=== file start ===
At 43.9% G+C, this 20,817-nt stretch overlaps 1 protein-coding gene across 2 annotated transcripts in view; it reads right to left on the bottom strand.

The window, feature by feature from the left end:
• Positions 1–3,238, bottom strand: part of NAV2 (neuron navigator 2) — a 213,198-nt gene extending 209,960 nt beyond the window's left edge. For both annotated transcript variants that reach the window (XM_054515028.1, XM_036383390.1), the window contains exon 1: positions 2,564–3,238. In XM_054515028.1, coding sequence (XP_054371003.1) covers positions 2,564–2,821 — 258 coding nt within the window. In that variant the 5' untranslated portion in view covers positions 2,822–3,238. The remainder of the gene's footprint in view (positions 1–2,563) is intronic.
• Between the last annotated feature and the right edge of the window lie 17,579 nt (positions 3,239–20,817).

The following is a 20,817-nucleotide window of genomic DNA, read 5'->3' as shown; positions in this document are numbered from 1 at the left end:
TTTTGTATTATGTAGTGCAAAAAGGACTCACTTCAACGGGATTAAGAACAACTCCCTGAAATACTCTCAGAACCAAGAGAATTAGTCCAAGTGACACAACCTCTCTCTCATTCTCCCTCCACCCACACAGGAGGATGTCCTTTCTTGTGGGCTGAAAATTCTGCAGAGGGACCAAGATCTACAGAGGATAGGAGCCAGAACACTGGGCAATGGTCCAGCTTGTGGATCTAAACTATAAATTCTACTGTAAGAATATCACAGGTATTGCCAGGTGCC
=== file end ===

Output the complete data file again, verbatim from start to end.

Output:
At 43.9% G+C, this 20,817-nt stretch overlaps 1 protein-coding gene across 2 annotated transcripts in view; it reads right to left on the bottom strand.

The window, feature by feature from the left end:
• Positions 1–3,238, bottom strand: part of NAV2 (neuron navigator 2) — a 213,198-nt gene extending 209,960 nt beyond the window's left edge. For both annotated transcript variants that reach the window (XM_054515028.1, XM_036383390.1), the window contains exon 1: positions 2,564–3,238. In XM_054515028.1, coding sequence (XP_054371003.1) covers positions 2,564–2,821 — 258 coding nt within the window. In that variant the 5' untranslated portion in view covers positions 2,822–3,238. The remainder of the gene's footprint in view (positions 1–2,563) is intronic.
• Between the last annotated feature and the right edge of the window lie 17,579 nt (positions 3,239–20,817).

The following is a 20,817-nucleotide window of genomic DNA, read 5'->3' as shown; positions in this document are numbered from 1 at the left end:
TTTTGTATTATGTAGTGCAAAAAGGACTCACTTCAACGGGATTAAGAACAACTCCCTGAAATACTCTCAGAACCAAGAGAATTAGTCCAAGTGACACAACCTCTCTCTCATTCTCCCTCCACCCACACAGGAGGATGTCCTTTCTTGTGGGCTGAAAATTCTGCAGAGGGACCAAGATCTACAGAGGATAGGAGCCAGAACACTGGGCAATGGTCCAGCTTGTGGATCTAAACTATAAATTCTACTGTAAGAATATCACAGGTATTGCCAGGTGCC